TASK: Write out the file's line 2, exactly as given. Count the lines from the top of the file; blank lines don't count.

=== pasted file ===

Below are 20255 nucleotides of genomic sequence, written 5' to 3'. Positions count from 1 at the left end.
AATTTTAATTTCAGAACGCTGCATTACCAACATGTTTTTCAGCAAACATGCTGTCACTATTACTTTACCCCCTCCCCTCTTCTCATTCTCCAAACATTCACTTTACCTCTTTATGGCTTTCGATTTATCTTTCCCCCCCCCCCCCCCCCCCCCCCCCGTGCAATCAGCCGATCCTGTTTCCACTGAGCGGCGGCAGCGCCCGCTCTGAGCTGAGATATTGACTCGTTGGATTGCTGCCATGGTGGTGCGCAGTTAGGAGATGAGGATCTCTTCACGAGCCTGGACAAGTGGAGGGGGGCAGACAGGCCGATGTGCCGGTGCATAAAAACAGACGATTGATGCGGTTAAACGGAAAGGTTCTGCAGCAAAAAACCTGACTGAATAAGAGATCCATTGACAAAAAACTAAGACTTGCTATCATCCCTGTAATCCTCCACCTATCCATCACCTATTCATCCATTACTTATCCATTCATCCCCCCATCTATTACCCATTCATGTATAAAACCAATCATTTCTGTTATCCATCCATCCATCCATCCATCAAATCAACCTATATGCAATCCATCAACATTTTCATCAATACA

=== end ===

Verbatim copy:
AATTTTAATTTCAGAACGCTGCATTACCAACATGTTTTTCAGCAAACATGCTGTCACTATTACTTTACCCCCTCCCCTCTTCTCATTCTCCAAACATTCACTTTACCTCTTTATGGCTTTCGATTTATCTTTCCCCCCCCCCCCCCCCCCCCCCCCCGTGCAATCAGCCGATCCTGTTTCCACTGAGCGGCGGCAGCGCCCGCTCTGAGCTGAGATATTGACTCGTTGGATTGCTGCCATGGTGGTGCGCAGTTAGGAGATGAGGATCTCTTCACGAGCCTGGACAAGTGGAGGGGGGCAGACAGGCCGATGTGCCGGTGCATAAAAACAGACGATTGATGCGGTTAAACGGAAAGGTTCTGCAGCAAAAAACCTGACTGAATAAGAGATCCATTGACAAAAAACTAAGACTTGCTATCATCCCTGTAATCCTCCACCTATCCATCACCTATTCATCCATTACTTATCCATTCATCCCCCCATCTATTACCCATTCATGTATAAAACCAATCATTTCTGTTATCCATCCATCCATCCATCCATCAAATCAACCTATATGCAATCCATCAACATTTTCATCAATACA